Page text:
5 Common Cooking Mistakes You’re Definitely Making

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Image: Buzzfeed

Whether you’re a novice cook or an experienced cook, you’re bound to make some of these common mistakes (confession: I make most of these mistakes regularly). However, making small changes in the way you cook can significantly improve your results or even save you from potential disasters

Overcrowding the pan


One-pan dinners are great for convenience but covering the entire pan might cause your food to not cook the way you want it to. Filling up your entire pan’s surface traps the heat, causing it to create steam. When steam is present, your food, especially meats, isn’t able to brown properly, which is essential for sealing in the moisture and keeping your food juicy.

General rule of thumb: Leaving enough room to prevent the food from touching or cooking in smaller batches

Using the same oil for EVERYTHING

Image: Olive Oil Voice

I use my Extra Virgin Olive Oil for everything from frying to dressing salads but it actually doesn’t perform well for cooking with high heat. EVOO has a low smoking point, which means it starts to burn at fairly low temperatures, and possibly catch on fire. If you’re searing any type of meat, roasting things in the oven, deep frying some fries, use canola oil instead if you don’t any burn oils.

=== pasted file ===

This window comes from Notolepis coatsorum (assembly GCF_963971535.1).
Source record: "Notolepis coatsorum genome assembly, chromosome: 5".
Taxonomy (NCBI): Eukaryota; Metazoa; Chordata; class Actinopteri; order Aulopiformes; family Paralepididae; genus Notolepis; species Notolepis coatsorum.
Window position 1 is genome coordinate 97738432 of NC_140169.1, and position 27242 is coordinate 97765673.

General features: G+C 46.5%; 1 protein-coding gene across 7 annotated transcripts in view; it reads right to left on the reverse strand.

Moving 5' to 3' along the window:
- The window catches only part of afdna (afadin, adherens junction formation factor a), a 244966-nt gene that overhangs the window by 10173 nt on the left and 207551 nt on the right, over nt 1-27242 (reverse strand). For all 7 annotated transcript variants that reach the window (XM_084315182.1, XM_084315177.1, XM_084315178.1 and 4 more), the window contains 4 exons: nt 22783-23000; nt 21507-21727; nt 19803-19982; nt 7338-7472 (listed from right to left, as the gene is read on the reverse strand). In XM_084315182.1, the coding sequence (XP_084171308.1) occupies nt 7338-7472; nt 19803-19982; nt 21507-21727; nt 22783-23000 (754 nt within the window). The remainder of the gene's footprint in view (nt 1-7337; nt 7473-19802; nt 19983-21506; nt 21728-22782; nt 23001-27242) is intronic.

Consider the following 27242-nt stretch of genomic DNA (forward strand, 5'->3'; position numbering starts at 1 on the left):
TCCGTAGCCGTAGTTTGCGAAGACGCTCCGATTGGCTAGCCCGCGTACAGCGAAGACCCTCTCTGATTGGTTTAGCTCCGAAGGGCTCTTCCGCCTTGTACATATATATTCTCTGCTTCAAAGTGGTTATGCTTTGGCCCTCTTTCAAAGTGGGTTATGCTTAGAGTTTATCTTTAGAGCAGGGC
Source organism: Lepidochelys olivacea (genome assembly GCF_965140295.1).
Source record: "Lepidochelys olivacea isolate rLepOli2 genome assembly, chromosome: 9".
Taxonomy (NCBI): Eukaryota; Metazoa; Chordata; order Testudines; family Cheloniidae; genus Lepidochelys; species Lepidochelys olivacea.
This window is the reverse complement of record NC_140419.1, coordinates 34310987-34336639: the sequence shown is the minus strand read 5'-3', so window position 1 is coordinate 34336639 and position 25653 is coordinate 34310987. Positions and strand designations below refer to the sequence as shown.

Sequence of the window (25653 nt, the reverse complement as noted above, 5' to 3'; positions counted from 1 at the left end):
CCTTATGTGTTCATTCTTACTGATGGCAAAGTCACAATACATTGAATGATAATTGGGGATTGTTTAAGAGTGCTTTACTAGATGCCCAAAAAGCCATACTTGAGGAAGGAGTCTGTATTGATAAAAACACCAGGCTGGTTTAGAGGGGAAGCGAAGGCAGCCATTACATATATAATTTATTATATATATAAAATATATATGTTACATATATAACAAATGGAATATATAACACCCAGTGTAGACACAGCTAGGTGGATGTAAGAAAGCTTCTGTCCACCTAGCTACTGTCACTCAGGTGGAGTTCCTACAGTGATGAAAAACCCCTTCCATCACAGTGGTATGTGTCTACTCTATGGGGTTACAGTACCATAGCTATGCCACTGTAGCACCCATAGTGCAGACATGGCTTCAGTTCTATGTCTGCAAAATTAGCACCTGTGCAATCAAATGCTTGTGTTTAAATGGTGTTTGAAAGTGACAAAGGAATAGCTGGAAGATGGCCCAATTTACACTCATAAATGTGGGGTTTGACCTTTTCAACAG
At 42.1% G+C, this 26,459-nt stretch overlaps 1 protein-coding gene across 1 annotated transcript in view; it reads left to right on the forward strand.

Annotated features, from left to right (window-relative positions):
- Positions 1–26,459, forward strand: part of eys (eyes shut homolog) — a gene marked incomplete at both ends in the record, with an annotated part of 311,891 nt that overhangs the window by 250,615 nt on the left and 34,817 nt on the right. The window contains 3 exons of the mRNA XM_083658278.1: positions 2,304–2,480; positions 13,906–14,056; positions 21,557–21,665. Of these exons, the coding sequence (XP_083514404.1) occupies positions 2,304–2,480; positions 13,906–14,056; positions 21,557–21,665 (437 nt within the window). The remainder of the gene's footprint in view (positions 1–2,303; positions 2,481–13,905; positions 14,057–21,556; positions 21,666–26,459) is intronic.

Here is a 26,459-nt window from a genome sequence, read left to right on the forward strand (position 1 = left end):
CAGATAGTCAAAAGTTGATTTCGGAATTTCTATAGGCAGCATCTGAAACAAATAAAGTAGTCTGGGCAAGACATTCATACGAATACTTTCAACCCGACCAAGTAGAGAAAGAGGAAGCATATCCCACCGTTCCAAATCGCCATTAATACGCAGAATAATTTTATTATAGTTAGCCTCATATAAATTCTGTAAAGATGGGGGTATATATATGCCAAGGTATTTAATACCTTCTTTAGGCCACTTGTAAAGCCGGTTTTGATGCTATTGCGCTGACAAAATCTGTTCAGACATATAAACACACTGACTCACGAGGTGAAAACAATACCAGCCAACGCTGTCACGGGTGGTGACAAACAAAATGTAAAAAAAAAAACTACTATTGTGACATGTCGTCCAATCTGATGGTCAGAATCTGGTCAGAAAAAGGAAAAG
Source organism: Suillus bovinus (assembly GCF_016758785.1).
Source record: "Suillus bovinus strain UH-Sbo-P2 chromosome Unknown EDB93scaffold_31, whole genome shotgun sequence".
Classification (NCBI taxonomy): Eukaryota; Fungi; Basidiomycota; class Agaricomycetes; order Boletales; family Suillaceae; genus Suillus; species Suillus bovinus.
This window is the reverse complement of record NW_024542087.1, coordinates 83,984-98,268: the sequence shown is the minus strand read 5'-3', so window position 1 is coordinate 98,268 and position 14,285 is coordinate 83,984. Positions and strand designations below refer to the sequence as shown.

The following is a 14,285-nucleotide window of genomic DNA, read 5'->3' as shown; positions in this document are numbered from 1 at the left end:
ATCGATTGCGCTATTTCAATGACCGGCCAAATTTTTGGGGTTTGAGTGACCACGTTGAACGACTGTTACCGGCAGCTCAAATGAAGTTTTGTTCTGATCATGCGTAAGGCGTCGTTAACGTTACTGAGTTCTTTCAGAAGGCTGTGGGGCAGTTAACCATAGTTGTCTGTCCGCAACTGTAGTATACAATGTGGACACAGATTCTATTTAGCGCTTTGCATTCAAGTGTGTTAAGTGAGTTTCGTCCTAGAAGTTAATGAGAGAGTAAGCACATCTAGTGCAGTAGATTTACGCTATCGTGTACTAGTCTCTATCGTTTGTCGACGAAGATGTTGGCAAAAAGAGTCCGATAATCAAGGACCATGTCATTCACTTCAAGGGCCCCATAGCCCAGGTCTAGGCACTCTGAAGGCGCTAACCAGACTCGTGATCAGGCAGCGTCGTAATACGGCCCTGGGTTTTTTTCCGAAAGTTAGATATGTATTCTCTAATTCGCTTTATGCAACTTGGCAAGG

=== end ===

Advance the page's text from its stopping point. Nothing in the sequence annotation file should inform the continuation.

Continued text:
Cold food in hot pan

Image: Youtube - PopInvasion  

If you’re finding difficulty in cooking your meats evenly, this might be why. Transferring cold meat from the fridge straight to the pan can cause the outside to be overdone before the inside is even ready. Let your meat sit for up to 30 minutes while it warms up to room temperature for an even cooking.

Not letting your meat sit before you cut

Image: Serious Eats

Waiting even 5 minutes before cutting into your steak can be prove to be worth it. When you cook meat, the juices meet (get it) in the middle and letting it rest after it’s done allows the them to redistribute to the other parts. Ultimately, you’re left with a juicy bite each time.

Frying wet veggies


Not drying your veggies before throwing them on a heated, oiled pan will not only cause the water to spray everywhere but also create steam and leave you with soggy veggies. Give them a quick pat with a paper towel before you start sautéing them for nice, crispy greens.

Alice Li
Originally from Vancouver, Alice is currently a student at NYU. Perpetually hungry and perpetually tired, her pastime of choice is ordering delivery while catching up on her favorite shows in bed.
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© GONG, Inc. All rights reserved